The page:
Factors influencing positive change in the second[ary] teacher's classroom skills
School boards are interested in school effectiveness and see a correlation between the quality of classroom teachers and school effectiveness. Superintendents, eager to please the school board, seek to show increased school effectiveness year after year. This necessitates dealing with areas which impact on student achievement with perhaps the most critical area being that of teacher effectiveness.
The purpose of this study was to identify those factors which assisted marginal high school teachers in improving their classroom performance. Knowing to what or whom these teachers who showed improvement attributed this improvement may assist in modifying existing practices to increase the likelihood that such improvement will occur for a greater number of teachers. A survey was used to initially identify the teachers. A follow-up interview was conducted with fourteen teachers with the analysis of the transcribed interviews focusing on the following questions:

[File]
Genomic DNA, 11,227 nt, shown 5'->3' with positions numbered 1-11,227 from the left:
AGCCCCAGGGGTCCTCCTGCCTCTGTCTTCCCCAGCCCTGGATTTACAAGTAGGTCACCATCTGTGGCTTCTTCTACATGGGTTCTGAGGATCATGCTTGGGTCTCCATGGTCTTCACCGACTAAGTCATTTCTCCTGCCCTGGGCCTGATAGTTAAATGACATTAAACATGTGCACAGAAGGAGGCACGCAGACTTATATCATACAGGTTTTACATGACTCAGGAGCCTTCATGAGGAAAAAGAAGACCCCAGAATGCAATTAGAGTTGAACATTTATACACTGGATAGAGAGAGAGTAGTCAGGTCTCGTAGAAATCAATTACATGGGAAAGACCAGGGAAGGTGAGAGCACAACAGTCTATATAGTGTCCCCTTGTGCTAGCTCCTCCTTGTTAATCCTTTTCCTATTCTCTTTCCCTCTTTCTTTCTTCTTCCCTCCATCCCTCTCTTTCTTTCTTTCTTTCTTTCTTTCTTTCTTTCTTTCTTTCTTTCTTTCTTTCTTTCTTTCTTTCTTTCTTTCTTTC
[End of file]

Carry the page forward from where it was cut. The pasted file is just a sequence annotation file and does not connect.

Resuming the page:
- Did intervention/assistance efforts influence improvement? In what context were the intervention/ assistance efforts made? Who were the primary actors in the intervention/assistance efforts? What activities were influential in the intervention/assistance efforts?
- Did external personal factors influence improvement?
- Are there overarching characteristics, beliefs, and/or motives in the group of teachers who made substantial improvement in teaching performance?
- What actor(s) provided to the teachers: (a) an awareness of the need for change and (b) support for change?
- What were the teachers' perceived gains and losses in this improvement effort?
Major findings revealed that teachers actively seek their peers' advice and desire to see one another in practice through peer observations. Sharing of ideas is important to teachers; yet, little opportunity exists within the school day for such sharing. Most staff development activities were seen as a waste of time and teachers resented activities which purported to "teach teachers how to teach." The most valuable activities to teachers were those things which they could take back and use in their classroom. As research has indicated, professional growth and development was primarily motivated by the teacher seeing results in the classroom and the resulting increase in teacher efficacy.